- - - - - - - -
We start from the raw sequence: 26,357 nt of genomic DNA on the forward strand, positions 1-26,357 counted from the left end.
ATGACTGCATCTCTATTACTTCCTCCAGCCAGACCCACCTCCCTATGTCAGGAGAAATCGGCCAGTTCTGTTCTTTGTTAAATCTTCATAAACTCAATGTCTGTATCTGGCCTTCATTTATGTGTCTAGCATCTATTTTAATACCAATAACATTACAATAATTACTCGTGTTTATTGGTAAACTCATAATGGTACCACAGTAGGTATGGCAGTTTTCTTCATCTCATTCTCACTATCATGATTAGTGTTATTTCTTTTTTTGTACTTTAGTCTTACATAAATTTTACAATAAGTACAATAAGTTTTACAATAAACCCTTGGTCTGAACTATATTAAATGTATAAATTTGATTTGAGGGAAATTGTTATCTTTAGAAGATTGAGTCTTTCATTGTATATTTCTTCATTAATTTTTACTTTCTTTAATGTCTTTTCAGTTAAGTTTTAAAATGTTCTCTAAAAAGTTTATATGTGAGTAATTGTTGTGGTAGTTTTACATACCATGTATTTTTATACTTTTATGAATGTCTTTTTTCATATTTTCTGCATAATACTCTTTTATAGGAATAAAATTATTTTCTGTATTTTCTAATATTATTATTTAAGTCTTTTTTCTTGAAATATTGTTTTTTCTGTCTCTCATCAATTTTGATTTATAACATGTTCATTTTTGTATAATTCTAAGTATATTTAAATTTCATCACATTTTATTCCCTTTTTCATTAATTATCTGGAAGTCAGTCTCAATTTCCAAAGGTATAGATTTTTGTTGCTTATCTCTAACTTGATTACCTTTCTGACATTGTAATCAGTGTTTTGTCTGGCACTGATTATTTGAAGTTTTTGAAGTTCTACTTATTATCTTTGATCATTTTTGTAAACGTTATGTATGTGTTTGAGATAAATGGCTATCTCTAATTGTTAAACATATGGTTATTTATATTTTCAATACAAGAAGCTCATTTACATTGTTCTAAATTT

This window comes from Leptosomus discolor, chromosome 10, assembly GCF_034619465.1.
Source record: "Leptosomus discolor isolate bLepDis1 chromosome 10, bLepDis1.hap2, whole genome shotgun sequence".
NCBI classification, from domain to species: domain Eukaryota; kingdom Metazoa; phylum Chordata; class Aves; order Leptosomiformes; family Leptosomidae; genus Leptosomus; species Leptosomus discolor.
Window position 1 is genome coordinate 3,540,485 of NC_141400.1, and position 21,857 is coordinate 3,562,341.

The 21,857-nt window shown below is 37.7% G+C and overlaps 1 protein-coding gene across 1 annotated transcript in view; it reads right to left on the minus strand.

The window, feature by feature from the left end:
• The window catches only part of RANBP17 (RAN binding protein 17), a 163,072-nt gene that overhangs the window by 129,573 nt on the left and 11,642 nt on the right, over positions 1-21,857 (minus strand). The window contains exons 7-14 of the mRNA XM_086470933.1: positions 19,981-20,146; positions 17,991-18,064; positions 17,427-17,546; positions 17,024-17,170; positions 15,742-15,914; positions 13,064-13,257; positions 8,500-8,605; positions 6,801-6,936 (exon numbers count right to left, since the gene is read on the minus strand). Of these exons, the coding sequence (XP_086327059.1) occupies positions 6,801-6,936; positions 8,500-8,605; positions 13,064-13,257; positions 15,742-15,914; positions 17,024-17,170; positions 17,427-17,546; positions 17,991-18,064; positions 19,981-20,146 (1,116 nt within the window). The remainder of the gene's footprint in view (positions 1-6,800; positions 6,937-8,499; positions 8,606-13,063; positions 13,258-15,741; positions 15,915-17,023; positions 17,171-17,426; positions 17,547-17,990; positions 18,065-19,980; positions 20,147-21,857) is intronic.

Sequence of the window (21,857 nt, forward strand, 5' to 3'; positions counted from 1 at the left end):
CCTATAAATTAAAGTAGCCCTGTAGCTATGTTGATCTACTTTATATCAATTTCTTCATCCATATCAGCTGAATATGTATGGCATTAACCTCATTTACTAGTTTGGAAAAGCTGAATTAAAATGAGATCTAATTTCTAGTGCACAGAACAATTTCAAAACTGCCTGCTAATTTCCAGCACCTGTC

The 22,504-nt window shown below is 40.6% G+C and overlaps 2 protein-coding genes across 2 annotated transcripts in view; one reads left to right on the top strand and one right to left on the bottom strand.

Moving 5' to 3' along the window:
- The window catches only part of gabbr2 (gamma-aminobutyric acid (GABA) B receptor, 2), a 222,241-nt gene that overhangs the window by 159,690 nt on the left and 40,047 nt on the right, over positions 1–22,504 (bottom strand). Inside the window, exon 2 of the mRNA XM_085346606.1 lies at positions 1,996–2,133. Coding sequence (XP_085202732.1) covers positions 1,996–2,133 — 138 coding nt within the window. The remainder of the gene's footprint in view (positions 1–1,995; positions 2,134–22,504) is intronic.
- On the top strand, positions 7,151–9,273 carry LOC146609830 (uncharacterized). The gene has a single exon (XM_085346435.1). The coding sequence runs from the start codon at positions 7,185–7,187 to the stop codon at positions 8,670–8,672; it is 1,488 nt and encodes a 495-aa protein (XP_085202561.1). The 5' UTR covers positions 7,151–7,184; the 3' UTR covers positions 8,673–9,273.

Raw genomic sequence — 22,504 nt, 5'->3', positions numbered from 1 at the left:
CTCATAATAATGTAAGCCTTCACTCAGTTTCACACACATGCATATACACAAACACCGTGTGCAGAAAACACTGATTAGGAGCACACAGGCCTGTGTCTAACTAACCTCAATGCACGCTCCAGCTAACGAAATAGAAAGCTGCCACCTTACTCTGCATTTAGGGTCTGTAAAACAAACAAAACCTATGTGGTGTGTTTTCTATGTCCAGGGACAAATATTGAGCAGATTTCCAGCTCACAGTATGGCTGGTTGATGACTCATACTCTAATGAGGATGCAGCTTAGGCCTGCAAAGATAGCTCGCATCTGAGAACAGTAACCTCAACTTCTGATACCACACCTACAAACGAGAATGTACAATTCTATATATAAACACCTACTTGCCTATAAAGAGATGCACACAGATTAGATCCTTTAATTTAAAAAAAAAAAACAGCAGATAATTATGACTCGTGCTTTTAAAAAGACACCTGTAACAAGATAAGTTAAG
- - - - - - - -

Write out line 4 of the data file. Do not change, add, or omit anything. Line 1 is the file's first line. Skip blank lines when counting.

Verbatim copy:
Source record: "Leptosomus discolor isolate bLepDis1 chromosome 10, bLepDis1.hap2, whole genome shotgun sequence".